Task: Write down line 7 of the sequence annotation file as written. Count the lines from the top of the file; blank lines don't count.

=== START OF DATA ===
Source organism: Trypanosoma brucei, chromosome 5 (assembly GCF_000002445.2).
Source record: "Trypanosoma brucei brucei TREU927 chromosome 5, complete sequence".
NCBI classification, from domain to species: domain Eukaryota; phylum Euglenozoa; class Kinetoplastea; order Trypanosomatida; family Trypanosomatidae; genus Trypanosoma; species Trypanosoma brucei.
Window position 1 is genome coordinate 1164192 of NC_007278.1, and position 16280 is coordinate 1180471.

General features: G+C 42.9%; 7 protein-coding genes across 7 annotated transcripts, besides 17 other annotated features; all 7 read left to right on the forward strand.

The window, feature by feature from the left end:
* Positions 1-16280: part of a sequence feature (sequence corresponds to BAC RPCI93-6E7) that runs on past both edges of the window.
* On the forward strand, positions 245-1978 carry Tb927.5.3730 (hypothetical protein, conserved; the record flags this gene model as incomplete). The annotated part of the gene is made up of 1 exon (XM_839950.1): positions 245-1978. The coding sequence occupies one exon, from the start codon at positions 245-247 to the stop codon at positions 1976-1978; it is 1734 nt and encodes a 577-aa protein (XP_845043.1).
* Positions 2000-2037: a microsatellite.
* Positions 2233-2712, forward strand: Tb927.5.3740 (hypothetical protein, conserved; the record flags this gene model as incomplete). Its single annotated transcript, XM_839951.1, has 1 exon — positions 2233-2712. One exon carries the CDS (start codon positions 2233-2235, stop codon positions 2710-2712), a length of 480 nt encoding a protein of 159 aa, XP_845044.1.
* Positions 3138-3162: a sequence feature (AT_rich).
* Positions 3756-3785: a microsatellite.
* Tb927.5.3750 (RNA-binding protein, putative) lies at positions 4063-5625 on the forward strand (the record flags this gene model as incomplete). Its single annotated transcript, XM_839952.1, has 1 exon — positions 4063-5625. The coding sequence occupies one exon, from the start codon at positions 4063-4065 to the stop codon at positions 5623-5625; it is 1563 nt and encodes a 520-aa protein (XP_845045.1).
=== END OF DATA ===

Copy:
* Positions 1-16280: part of a sequence feature (sequence corresponds to BAC RPCI93-6E7) that runs on past both edges of the window.